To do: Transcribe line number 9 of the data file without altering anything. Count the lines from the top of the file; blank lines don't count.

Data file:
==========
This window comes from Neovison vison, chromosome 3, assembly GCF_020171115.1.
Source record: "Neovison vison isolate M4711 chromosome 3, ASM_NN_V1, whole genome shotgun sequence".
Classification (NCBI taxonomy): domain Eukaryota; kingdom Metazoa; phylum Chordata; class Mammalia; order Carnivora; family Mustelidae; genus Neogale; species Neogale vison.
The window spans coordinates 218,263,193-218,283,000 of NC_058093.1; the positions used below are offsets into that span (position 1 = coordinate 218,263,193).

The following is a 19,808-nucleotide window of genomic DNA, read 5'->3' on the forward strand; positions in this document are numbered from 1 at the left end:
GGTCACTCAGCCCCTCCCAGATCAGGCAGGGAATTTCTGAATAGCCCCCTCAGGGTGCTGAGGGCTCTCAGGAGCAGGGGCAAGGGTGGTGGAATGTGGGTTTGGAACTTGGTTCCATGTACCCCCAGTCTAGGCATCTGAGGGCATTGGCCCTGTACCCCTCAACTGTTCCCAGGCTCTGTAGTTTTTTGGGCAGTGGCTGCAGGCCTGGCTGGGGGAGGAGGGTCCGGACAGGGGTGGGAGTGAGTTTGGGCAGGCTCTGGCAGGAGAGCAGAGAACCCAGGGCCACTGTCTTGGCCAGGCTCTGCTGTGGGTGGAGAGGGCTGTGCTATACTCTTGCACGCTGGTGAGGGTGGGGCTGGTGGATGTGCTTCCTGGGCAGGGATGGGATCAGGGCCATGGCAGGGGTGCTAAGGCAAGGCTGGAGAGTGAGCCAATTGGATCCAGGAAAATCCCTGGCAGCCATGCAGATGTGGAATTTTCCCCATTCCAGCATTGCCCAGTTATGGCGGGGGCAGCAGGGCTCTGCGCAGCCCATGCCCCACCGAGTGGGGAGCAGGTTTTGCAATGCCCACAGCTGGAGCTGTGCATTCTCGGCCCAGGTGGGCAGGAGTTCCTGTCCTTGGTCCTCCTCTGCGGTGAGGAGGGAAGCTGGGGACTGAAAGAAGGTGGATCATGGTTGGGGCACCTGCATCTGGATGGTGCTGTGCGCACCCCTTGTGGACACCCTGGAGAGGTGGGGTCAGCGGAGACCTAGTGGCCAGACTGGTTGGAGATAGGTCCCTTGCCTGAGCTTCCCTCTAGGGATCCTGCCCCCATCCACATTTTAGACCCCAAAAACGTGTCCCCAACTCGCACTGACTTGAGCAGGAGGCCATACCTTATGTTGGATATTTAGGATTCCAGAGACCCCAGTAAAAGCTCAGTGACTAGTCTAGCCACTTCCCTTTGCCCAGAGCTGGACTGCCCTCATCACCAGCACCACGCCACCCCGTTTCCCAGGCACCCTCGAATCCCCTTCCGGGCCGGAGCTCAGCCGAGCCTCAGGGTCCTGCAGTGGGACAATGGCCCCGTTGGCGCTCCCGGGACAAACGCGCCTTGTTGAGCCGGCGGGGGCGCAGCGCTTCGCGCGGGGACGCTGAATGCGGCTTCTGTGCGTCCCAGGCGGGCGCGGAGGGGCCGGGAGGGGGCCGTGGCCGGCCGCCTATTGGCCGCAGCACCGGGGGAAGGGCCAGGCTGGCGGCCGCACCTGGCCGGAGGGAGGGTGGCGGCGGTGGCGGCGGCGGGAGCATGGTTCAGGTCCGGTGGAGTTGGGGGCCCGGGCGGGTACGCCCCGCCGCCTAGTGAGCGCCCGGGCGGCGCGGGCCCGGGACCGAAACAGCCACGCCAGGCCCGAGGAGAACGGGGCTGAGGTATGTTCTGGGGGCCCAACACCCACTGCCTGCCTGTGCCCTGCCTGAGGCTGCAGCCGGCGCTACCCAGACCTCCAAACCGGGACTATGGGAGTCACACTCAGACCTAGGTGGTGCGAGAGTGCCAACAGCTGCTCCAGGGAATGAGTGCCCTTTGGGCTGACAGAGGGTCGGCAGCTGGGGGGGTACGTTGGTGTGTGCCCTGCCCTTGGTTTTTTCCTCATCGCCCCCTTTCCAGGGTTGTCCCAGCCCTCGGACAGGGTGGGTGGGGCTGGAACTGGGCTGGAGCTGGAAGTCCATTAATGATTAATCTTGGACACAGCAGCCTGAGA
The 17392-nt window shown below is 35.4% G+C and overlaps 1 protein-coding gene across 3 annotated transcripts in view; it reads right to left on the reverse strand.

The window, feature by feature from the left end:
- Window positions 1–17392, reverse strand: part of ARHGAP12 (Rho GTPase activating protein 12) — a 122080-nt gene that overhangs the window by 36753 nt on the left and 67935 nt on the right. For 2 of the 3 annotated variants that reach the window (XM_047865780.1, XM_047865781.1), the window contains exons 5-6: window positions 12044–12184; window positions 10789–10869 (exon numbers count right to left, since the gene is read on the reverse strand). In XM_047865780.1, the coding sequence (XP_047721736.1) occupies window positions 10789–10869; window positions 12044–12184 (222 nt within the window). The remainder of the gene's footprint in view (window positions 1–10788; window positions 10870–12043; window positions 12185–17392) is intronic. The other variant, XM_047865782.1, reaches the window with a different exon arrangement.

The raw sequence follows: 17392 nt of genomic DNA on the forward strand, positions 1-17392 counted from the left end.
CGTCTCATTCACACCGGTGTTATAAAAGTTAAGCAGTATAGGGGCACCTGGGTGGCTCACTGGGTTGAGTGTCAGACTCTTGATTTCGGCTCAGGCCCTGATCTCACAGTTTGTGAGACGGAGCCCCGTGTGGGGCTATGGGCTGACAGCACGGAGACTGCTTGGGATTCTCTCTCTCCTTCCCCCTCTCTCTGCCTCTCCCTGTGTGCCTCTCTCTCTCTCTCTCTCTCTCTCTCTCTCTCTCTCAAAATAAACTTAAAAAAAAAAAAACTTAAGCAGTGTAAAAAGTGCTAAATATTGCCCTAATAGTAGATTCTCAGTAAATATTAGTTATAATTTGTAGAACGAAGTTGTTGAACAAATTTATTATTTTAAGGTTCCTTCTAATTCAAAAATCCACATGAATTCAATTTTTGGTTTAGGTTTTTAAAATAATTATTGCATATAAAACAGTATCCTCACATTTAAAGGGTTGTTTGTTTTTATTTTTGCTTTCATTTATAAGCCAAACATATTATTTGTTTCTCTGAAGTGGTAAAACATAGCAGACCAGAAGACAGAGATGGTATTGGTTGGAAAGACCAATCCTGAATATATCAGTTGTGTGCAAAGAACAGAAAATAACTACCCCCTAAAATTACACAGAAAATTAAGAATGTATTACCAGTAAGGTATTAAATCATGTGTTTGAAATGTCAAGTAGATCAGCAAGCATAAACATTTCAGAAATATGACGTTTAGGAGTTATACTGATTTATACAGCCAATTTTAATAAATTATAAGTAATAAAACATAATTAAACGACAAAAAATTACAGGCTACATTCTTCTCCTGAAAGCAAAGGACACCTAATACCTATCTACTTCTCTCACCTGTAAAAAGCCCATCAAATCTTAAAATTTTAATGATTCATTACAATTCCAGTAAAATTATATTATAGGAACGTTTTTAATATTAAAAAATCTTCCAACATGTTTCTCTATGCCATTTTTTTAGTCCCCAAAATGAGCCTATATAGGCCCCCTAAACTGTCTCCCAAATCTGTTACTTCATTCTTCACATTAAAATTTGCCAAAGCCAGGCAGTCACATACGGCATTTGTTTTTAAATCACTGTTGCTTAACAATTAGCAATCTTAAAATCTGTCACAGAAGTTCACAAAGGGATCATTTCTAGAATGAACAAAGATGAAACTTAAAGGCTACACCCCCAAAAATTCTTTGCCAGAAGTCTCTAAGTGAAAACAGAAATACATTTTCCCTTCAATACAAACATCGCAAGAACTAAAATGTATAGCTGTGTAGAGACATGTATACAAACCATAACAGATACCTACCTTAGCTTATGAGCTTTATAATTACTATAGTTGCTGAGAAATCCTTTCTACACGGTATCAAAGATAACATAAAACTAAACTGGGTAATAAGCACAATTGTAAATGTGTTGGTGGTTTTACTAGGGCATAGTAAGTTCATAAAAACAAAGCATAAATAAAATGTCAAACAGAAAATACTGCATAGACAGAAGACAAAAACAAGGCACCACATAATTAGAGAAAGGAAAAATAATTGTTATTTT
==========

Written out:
- Window positions 1–17392, reverse strand: part of ARHGAP12 (Rho GTPase activating protein 12) — a 122080-nt gene that overhangs the window by 36753 nt on the left and 67935 nt on the right. For 2 of the 3 annotated variants that reach the window (XM_047865780.1, XM_047865781.1), the window contains exons 5-6: window positions 12044–12184; window positions 10789–10869 (exon numbers count right to left, since the gene is read on the reverse strand). In XM_047865780.1, the coding sequence (XP_047721736.1) occupies window positions 10789–10869; window positions 12044–12184 (222 nt within the window). The remainder of the gene's footprint in view (window positions 1–10788; window positions 10870–12043; window positions 12185–17392) is intronic. The other variant, XM_047865782.1, reaches the window with a different exon arrangement.